Early in my career, I had loads of excuses for not getting a mentor. Only people who want to be CEOs have mentors, right? Doesn't your mentor have to be some old wizened, eccentric dude who takes you under his wing after a chance meeting, sits on a dozen boards and runs his own wildly successful company from the back of a chauffeured limousine?
Wherever she lives, no matter what country, when a woman controls her own finances she invests that money in ways that can bring about long-term change -- education for her children, health care and better housing for her family. But low-income women around the world are routinely denied access to the basic financial products that most of us take for granted.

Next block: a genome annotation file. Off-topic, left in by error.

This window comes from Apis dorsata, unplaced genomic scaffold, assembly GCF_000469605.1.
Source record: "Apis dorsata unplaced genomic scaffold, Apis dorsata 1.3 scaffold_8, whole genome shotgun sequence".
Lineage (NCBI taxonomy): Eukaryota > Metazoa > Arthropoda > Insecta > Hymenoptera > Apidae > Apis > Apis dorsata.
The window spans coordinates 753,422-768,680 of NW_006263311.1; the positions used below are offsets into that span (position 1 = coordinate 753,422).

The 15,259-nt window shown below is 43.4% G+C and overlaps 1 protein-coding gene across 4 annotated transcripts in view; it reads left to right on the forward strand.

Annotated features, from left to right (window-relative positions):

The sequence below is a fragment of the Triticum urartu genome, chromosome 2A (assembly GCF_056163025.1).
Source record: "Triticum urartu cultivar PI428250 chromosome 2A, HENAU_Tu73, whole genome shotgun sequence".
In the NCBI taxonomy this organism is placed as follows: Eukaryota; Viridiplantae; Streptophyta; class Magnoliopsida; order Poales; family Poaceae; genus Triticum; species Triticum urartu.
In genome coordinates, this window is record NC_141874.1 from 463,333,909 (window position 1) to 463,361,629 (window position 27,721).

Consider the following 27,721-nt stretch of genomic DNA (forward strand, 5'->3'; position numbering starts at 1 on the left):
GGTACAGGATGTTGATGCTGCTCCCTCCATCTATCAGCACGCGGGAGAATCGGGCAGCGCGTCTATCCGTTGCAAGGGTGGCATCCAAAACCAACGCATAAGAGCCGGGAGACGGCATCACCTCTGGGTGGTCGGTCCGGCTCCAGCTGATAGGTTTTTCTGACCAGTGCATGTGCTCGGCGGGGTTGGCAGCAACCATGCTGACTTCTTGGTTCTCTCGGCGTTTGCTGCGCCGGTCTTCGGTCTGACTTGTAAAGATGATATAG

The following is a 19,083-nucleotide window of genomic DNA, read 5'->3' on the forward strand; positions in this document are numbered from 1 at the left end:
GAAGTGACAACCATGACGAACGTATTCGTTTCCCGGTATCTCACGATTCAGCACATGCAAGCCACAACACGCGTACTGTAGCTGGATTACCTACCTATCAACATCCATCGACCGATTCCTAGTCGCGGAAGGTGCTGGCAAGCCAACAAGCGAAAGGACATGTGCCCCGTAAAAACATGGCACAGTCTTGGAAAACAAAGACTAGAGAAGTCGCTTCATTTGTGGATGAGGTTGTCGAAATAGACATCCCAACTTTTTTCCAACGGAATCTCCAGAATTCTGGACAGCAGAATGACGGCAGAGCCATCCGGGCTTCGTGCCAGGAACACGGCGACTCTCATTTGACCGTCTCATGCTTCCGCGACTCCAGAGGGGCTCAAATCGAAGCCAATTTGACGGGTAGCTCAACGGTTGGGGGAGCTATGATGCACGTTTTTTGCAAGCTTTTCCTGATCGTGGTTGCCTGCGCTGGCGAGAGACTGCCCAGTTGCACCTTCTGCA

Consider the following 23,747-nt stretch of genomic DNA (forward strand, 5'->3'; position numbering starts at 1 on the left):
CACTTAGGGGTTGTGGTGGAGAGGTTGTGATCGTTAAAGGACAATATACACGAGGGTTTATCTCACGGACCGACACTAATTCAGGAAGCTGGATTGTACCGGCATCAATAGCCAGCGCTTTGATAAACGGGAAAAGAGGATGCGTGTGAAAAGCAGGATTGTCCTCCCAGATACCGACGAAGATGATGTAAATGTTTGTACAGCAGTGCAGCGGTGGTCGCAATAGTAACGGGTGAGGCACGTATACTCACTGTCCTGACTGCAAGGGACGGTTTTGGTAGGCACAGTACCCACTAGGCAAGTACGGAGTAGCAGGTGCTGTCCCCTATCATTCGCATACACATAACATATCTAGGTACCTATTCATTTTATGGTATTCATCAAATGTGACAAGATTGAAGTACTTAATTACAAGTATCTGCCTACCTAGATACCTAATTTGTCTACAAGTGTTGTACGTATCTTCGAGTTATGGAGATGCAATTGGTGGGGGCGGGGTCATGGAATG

I truly do believe that the significance and benefits of embracing a business culture of inclusion and diversity has been heard loud and clear, and that the reasoning behind the push to diversify the workforce is supported. But somewhere between that realization and making it a reality in our workplaces and in the boardrooms, the dots are not aligning.